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Apple School of Sports Medicine & Back Care
Appointments 07814 528 087     sports injuries back care sports nutrition sports psychology courses
Clinics Ayr and East Kilbride  
 

Overcoming Depression

Ours is a culture prone to overwork, stress related illness and "just getting on with it." Unfortunately, this sticking of one's head in the sand has major repurcussions for not only our physical health but also for our mental health too. Depression is a common mental disorder that presents with a combination of physical and mental symptoms ( see check list below ). These problems can become chronic or recurrent and affect a person's ability to function effectively in the world. Anti-depressants are one of the world's top selling classes of drugs and millions of prescriptions are written for them every year in towns such as Ayr, Prestwick, East Kilbride and Glasgow.

Signs and Symptoms

  • depressed mood most of the day, nearly every day
  • feelings of sadness and guilt almost every day
  • chronic fatigue
  • insomnia or excess sleep every day
  • loss of appetite or weight gain
  • feelings of worthlessness
  • low self esteem
  • inability to concentrate
  • anxiety
  • lack of motivation
  • diminished interest or pleasure in rejuvenating activities
  • nervousness
  • despair
  • loss of sexual desire
  • irritability
  • chronic headaches

One of the major controversies regarding depression is that the medical, drug based model regards depression as a disorder of brain chemistry as opposed to having any other physiological basis. But according to the American Journal of Psychiatry ( 1981; 138: 629 - 635 ), over half of all cases of depression have as their causative factor issues other than that of brain chemistry and emotional or psychological causes. These include :

Possible Causes Or Contributing Factors

1) Excess stress

2) Nutritional deficiencies

3) Poor diet including increased caffeine, sugar, white flour and additives in the diet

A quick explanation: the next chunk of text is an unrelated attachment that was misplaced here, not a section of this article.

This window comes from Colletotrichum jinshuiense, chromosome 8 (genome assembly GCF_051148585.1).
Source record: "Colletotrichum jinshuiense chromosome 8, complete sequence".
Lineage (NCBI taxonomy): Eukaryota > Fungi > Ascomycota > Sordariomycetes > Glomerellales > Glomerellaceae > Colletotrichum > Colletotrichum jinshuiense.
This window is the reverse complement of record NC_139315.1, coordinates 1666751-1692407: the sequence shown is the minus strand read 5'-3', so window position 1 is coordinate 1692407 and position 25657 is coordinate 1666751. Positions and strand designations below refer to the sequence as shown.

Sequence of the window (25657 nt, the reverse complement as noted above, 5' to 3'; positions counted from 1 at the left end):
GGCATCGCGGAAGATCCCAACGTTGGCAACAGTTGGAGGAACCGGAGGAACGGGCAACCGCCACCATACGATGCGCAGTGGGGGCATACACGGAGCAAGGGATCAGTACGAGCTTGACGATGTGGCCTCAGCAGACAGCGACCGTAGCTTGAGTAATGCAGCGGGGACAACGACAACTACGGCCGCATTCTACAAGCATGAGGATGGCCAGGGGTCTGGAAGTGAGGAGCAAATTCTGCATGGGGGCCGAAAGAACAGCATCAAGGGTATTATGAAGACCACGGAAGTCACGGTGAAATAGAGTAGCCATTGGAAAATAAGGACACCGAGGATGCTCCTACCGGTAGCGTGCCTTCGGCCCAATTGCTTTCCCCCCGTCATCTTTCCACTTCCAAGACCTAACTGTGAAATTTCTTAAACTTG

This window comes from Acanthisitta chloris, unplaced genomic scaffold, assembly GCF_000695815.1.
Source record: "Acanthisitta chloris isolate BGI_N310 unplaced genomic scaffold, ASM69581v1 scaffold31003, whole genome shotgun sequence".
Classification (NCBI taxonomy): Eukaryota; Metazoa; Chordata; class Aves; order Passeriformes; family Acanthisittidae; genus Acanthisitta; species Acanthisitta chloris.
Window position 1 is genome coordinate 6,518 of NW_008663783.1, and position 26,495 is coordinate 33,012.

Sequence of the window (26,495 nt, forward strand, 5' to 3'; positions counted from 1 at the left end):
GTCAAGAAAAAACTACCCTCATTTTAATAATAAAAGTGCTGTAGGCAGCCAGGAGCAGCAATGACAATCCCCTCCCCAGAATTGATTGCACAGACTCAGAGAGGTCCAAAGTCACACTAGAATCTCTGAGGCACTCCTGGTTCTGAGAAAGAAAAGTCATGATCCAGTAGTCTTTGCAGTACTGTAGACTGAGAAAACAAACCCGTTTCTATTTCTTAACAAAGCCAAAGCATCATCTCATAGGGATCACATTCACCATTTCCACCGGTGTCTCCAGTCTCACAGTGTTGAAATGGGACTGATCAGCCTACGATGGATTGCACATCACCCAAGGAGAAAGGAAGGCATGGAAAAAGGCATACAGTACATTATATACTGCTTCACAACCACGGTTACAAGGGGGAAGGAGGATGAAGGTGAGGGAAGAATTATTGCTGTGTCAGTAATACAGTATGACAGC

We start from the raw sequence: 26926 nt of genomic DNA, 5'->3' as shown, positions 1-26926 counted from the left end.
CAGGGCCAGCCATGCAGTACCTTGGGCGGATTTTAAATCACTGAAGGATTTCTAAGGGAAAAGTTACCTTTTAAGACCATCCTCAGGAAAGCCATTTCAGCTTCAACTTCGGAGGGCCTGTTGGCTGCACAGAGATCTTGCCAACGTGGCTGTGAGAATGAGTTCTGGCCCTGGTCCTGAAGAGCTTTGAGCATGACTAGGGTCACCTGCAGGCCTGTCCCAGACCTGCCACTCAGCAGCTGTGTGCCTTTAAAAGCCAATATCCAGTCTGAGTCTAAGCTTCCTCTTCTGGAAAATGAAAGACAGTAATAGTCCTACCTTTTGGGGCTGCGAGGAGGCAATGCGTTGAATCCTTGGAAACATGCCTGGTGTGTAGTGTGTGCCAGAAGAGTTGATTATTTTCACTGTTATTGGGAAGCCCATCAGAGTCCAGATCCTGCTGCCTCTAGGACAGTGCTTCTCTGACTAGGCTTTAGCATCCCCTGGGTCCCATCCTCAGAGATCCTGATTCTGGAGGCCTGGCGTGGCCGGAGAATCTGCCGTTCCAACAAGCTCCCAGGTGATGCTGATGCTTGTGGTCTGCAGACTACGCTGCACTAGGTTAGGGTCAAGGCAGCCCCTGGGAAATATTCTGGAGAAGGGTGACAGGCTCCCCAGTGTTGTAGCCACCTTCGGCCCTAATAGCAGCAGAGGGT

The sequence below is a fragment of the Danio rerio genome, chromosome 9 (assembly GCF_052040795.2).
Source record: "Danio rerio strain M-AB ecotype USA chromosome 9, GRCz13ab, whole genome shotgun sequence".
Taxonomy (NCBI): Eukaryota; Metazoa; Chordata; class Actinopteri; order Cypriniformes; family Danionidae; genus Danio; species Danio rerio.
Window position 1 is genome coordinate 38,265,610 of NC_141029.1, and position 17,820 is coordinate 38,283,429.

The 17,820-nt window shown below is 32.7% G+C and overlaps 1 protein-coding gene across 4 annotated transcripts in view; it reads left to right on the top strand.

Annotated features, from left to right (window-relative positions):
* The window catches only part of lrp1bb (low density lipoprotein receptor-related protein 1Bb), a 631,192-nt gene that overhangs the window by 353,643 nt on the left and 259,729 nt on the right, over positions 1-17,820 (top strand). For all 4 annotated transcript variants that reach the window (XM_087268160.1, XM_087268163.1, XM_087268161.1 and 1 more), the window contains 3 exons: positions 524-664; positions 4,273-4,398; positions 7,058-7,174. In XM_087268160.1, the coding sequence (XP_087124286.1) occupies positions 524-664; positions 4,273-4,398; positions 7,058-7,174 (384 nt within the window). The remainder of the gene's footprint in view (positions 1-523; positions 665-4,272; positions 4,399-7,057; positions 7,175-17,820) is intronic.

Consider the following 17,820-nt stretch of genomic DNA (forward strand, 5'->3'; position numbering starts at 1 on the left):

4) Endocrine disorders (especially pineal and thyroid problems). The pineal gland produces melatonin, which is a brain hormone partly responsible for preventing "the blues."

5) Food allergies

6) Excess drugs (prescribed or illicit), alcohol, caffeine, nicotine, etc.

7) Hypoglycemia - pancreas and adrenal imbalances

8) Environmental toxicity

9) Genetic predisposition

10) Heavy metal toxicity

Unfortunately, people with depression are often treated with anti-depressants alone and these other potentially relevant factors are often largely ignored. Approximately half of those people visiting their GP for support are prescribed anti-depressants, another quarter are referred for counselling ( assuming the problem is of a psychological origin ). Drug treatment for depression is focused on 'normalising' the main mood enhancing neurotransmitter serotonin.

However, the manipulation of neurotransmitters is poorly understood, difficult to regulate and create a host of side effects including addictions, suicidal tendencies and, incredibly, depression itself.

Checking for the presence of of the above causes or contributing factors is a key element in selecting a course of treatment. Contact us for advice and support.

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Apple School of Sports Medicine & Back Care | 64 Hunters Avenue | Ayr KA8 9HS | Scotland 07814 528 087 | email :alan@applesportsmedicine.co.uk